In addition to the SoundEffectInstance class which was introduced in XNA 3.0, Microsoft introduced the DynamicSoundEffectInstance class in XNA 4.0. This class allows you to work directly with audio buffers to enable the dynamic creation of audio at run-time, and can also be used to implement streaming of audio from disk.
The main classes involved in the Simple Audio Playback method are:
All of the above classes can be found in the Microsoft.Xna.Framework.Audio namespace.
Playing 3D Audio
Whether you're using custom sounds or the simple sound effect API, there will come a time when you may want to work with 3D (positional) sound. Positional sound works the same as normal audio, except that the volume will rise/lower and interpolate between speakers based on the origin of a sound relative to the listener. This allows you to easily create effects where audio sounds as though it's coming from the left or right of you. I have never tried using the 3D Sound API with more than two speakers, so I'm not sure how well it works with 5.1 and 7.1 speaker setups.
To use 3D audio with XACT, simply call Cue.Apply3D, passing in an emitter and listener. Similarly, to use 3D audio with the SoundEffect API, call SoundEffectInstance.Apply3D.
The main classes involved in 3D Audio are:
- AudioEmitter (used to set data for the origin)
- AudioListener (used to set data for the listener)
All of the above classes can be found in the Microsoft.Xna.Framework.Audio namespace.
Up until this point I've mostly been assuming engineers will be accessing their audio through the Content Pipeline, using either XACT projects or sound files which are loaded at run-time and then played. However, beginning with XNA 3.0, when Microsoft added (and subsequently removed) support for the Zune, they also added access to your system's media library through the MediaLibrary class. This includes all the songs, albums, cover art, and play lists in your audio collection, and also the pictures and videos (more on this later) in your Libraries.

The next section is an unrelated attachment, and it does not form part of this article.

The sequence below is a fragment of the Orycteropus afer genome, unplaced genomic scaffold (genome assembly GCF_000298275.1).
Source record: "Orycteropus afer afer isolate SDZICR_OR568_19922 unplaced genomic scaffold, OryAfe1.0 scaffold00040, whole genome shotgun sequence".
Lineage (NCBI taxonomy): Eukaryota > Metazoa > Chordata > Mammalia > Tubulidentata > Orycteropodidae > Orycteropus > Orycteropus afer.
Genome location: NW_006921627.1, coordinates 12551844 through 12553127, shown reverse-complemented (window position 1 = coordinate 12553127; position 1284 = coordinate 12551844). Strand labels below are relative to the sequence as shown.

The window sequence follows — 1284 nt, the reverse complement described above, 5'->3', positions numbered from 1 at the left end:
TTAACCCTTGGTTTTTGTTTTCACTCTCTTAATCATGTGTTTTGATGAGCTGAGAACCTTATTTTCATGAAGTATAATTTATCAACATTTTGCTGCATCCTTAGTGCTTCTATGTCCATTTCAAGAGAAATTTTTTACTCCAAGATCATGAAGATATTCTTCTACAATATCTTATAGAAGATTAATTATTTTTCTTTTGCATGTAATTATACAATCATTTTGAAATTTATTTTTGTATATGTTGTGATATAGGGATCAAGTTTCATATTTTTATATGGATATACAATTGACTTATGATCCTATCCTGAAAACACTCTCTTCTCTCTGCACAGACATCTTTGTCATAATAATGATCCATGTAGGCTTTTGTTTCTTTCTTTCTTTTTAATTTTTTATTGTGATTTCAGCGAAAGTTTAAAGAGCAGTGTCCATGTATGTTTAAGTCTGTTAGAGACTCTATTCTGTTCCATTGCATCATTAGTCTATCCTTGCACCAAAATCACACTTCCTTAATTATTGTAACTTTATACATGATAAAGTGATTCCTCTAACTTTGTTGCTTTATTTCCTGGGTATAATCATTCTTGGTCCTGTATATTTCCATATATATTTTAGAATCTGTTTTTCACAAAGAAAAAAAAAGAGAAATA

These assets are all accessed using intuitively named classes in the Microsoft.Xna.Framework.Media namespace in combination with the MediaPlayer class, another addition in XNA 3.0.
To use the MediaPlayer class just call one of the static functions such as MediaPlayer.Play and pass in the Song you want. You can filter the song you want by using the MediaLibrary.Songs collection, or if you want more control you can first access the albums in your library through the MediaLibrary.Albums property, etc...
With XNA 4.0 also comes a nifty new method on the Song class called Song.FromUri. This method allows you to play a song from the web or from file, but does not work on the Xbox 360. It also doesn't support spaces in the path name, so make sure that doesn't happen or you'll get an exception.
The main classes involved in accessing audio from the media library are:
- Album, AlbumCollection
- Artist, ArtistCollection
- Genre, GenreCollection
- PlayList, PlayListCollection
- Song, SongCollection
Being able to play audio is all well and good, but we also need to be able to record or stream microphone audio. Beginning with XNA 4.0 Microsoft has added the Microphone class to the Microsoft.Xna.Framework.Audio namespace.
Using the Microphone.Default or Microphone.All properties developers can gain access to one or more Microphone objects hooked up to their Phone, PC, or Xbox 360. Once you have a reference to the Microphone, it's as easy as calling Microphone.Start and Microphone.Stop in order to record audio. Then, using the Microphone.GetData method (in response to BufferReady events) developers can gather the audio as a byte array to use in combination with the DynamicSoundEffectInstance class discussed previously to play back the audio.
There are of course other properties on the Microphone class to help you identify important information such as the SampleRate, and BufferDuration, and to determine whether it's a headset or not, but you get the basic idea. Play, queue buffers, stop.